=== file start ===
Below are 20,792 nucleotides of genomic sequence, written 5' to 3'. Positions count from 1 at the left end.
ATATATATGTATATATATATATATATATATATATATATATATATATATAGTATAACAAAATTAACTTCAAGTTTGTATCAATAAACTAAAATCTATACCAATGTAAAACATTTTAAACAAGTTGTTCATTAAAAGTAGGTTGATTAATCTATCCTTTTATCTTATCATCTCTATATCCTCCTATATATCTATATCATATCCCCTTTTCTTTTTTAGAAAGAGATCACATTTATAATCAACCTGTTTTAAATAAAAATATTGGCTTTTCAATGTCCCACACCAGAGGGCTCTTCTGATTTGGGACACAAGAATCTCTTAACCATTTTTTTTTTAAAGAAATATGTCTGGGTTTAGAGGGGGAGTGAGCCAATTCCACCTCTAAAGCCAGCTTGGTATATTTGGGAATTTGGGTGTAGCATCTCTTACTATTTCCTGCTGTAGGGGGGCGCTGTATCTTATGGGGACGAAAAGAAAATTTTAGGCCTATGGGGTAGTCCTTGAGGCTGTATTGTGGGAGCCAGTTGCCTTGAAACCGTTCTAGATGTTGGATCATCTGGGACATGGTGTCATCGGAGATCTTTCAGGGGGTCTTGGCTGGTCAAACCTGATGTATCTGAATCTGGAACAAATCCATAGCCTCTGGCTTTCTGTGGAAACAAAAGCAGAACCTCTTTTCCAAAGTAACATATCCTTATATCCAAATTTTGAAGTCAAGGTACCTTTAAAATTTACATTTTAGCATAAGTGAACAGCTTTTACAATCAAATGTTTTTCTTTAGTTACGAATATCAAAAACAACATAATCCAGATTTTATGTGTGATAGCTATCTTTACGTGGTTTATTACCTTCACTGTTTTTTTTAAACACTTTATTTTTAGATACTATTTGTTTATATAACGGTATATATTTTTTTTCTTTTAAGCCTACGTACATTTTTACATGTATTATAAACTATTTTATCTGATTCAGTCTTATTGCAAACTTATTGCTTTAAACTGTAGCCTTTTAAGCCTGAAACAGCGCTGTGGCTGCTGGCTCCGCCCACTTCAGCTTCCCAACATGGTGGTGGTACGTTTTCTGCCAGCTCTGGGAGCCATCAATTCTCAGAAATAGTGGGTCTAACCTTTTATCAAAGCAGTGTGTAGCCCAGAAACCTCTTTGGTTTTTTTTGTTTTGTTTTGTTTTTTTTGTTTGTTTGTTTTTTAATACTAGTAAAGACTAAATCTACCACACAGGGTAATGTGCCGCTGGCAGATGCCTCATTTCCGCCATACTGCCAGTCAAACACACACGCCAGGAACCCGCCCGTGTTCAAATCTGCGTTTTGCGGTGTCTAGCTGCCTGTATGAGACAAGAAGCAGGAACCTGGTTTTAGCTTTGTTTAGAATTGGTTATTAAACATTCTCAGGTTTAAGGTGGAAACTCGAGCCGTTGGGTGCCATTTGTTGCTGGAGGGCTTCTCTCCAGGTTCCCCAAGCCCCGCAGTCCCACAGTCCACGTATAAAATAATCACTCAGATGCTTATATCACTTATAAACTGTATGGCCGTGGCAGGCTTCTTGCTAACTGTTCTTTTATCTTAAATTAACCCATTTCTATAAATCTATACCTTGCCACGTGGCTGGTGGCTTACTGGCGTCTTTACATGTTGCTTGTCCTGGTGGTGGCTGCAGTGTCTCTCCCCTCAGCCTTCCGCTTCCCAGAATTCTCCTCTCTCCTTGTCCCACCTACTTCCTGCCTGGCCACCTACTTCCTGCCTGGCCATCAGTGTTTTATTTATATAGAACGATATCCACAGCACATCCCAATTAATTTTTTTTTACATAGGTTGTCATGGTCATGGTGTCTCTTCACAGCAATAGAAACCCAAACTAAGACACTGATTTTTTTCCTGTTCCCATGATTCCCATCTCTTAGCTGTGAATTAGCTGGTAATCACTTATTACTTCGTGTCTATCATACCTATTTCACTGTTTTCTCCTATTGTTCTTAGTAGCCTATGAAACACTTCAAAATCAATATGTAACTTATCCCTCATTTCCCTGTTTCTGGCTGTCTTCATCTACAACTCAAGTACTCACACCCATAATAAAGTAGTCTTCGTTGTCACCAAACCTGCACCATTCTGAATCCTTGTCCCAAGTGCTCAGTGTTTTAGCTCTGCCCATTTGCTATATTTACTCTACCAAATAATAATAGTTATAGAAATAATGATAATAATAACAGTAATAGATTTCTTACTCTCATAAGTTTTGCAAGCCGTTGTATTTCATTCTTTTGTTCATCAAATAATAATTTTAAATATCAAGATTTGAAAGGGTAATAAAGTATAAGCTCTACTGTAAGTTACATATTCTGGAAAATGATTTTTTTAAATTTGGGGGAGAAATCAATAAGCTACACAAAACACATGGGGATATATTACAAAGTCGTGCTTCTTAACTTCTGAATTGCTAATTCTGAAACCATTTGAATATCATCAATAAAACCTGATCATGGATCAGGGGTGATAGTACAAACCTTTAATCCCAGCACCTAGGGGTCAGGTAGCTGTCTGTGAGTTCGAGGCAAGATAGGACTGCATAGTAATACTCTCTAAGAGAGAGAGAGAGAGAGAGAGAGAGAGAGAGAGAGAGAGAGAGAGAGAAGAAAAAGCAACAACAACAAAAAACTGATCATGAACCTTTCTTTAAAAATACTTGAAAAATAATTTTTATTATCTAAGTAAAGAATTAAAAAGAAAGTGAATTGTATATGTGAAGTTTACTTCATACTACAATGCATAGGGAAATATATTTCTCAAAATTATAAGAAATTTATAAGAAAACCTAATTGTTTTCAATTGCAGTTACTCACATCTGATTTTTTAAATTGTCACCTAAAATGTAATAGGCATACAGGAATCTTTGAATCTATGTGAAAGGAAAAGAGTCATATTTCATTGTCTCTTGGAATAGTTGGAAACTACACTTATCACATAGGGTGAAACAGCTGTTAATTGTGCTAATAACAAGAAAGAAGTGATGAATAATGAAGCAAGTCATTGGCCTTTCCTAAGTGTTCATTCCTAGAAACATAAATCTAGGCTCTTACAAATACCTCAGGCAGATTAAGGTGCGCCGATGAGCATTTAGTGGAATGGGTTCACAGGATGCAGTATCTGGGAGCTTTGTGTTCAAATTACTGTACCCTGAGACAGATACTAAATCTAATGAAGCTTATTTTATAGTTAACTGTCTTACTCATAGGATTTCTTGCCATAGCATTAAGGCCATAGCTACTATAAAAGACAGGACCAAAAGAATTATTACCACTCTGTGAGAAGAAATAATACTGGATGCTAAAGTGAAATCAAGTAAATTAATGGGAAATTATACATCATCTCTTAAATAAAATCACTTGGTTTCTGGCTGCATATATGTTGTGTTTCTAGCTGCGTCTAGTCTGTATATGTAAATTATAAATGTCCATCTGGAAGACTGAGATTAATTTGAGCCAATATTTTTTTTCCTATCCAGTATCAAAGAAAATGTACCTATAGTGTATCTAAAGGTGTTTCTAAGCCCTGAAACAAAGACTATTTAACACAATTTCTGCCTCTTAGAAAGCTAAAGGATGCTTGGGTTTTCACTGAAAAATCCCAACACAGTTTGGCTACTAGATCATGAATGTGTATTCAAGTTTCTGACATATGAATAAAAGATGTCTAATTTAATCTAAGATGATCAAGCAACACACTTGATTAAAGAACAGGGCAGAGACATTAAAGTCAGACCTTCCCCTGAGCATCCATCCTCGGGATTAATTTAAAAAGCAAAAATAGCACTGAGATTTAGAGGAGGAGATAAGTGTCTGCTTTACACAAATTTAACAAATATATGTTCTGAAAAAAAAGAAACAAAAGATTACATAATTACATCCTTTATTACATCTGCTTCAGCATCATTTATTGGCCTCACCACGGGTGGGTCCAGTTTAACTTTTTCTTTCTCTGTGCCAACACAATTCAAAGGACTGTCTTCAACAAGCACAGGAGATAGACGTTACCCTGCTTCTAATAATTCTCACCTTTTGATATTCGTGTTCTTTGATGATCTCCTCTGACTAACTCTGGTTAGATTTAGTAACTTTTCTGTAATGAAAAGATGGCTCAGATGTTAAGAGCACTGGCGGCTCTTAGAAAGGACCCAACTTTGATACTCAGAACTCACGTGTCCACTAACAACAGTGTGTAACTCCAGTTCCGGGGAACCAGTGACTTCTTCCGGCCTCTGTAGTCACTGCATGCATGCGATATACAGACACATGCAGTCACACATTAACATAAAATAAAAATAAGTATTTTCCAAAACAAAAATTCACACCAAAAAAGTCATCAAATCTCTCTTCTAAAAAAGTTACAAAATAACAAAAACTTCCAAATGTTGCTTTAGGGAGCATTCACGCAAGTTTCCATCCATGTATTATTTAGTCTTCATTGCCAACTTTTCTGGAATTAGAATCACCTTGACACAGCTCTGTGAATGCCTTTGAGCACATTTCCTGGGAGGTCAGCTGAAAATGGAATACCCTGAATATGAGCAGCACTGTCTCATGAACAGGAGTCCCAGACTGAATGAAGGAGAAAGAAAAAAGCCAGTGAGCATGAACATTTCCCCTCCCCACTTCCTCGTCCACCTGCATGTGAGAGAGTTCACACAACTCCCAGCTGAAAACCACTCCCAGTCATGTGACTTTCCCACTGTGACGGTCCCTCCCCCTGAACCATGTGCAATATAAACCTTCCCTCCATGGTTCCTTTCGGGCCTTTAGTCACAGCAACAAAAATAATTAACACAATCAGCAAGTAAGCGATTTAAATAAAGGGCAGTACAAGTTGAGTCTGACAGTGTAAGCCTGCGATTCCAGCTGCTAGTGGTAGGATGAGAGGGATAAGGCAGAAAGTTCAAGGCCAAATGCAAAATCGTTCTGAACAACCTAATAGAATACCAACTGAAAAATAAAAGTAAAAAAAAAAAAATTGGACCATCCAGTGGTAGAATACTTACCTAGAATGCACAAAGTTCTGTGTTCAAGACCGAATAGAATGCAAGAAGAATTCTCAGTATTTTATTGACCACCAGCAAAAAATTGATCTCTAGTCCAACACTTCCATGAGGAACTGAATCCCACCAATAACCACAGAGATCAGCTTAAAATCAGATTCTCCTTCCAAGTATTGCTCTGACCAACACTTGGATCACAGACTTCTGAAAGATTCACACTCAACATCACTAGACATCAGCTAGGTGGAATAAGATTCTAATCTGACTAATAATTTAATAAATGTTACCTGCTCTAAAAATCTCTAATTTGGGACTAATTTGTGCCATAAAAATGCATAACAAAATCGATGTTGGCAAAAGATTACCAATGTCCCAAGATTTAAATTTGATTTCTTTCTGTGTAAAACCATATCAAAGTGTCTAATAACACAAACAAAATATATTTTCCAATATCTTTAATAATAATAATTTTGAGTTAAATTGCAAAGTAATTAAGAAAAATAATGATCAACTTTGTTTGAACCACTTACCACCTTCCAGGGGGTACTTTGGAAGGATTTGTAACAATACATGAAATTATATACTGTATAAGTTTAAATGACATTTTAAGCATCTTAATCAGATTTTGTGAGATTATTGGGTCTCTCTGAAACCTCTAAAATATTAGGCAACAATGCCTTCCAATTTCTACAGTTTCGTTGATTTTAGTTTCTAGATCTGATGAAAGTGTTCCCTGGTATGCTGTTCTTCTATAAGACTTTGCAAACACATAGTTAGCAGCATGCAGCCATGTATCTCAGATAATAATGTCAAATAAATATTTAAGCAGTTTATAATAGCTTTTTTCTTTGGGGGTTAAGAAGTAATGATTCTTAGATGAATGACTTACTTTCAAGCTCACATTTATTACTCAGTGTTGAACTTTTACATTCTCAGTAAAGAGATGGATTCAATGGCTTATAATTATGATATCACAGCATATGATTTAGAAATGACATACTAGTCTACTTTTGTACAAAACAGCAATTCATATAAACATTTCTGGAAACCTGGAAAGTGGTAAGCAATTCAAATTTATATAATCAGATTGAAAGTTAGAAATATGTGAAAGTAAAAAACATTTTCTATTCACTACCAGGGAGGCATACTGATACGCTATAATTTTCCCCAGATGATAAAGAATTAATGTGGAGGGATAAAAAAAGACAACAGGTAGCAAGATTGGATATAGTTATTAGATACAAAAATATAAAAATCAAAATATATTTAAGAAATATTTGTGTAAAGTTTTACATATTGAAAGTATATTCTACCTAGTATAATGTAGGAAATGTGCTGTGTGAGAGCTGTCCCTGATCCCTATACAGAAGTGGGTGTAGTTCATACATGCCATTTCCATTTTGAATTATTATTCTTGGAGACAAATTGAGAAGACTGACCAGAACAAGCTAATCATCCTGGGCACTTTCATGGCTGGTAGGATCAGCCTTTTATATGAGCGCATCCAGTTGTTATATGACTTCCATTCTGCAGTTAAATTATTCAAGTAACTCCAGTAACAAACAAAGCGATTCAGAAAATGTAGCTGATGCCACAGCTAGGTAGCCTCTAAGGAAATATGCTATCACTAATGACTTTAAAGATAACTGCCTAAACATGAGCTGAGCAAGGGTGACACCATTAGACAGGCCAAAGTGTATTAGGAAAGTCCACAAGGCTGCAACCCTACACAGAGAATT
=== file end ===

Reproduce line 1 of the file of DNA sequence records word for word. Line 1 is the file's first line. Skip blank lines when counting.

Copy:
Below are 20,792 nucleotides of genomic sequence, written 5' to 3'. Positions count from 1 at the left end.